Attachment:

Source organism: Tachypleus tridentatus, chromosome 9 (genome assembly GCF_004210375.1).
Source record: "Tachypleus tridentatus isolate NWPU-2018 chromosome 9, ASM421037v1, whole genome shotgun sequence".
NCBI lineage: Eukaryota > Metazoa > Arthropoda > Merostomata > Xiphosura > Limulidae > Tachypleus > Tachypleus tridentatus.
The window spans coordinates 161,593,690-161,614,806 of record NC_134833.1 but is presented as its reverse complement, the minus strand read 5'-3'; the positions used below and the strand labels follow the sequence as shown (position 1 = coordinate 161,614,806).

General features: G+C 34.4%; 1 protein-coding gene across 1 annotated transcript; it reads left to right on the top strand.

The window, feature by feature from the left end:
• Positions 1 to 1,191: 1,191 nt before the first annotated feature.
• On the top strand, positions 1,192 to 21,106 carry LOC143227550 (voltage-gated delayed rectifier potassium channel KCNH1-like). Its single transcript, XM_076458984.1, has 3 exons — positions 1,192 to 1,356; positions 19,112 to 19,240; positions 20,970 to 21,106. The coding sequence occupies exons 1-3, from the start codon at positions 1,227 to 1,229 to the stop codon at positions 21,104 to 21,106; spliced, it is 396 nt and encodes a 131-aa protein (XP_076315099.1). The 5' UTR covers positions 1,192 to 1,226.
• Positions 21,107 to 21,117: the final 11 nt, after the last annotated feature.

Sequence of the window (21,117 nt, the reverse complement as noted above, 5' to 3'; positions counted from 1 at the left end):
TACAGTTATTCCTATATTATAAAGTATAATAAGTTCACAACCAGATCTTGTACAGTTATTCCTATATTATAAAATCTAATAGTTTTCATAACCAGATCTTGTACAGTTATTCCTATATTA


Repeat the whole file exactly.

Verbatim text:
Source organism: Tachypleus tridentatus, chromosome 9 (genome assembly GCF_004210375.1).
Source record: "Tachypleus tridentatus isolate NWPU-2018 chromosome 9, ASM421037v1, whole genome shotgun sequence".
NCBI lineage: Eukaryota > Metazoa > Arthropoda > Merostomata > Xiphosura > Limulidae > Tachypleus > Tachypleus tridentatus.
The window spans coordinates 161,593,690-161,614,806 of record NC_134833.1 but is presented as its reverse complement, the minus strand read 5'-3'; the positions used below and the strand labels follow the sequence as shown (position 1 = coordinate 161,614,806).

General features: G+C 34.4%; 1 protein-coding gene across 1 annotated transcript; it reads left to right on the top strand.

The window, feature by feature from the left end:
• Positions 1 to 1,191: 1,191 nt before the first annotated feature.
• On the top strand, positions 1,192 to 21,106 carry LOC143227550 (voltage-gated delayed rectifier potassium channel KCNH1-like). Its single transcript, XM_076458984.1, has 3 exons — positions 1,192 to 1,356; positions 19,112 to 19,240; positions 20,970 to 21,106. The coding sequence occupies exons 1-3, from the start codon at positions 1,227 to 1,229 to the stop codon at positions 21,104 to 21,106; spliced, it is 396 nt and encodes a 131-aa protein (XP_076315099.1). The 5' UTR covers positions 1,192 to 1,226.
• Positions 21,107 to 21,117: the final 11 nt, after the last annotated feature.

Sequence of the window (21,117 nt, the reverse complement as noted above, 5' to 3'; positions counted from 1 at the left end):
TACAGTTATTCCTATATTATAAAGTATAATAAGTTCACAACCAGATCTTGTACAGTTATTCCTATATTATAAAATCTAATAGTTTTCATAACCAGATCTTGTACAGTTATTCCTATATTA